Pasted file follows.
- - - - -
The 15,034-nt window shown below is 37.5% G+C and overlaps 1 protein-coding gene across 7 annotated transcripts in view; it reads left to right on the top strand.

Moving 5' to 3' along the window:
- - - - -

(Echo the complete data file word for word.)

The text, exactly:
The 15,034-nt window shown below is 37.5% G+C and overlaps 1 protein-coding gene across 7 annotated transcripts in view; it reads left to right on the top strand.

Moving 5' to 3' along the window: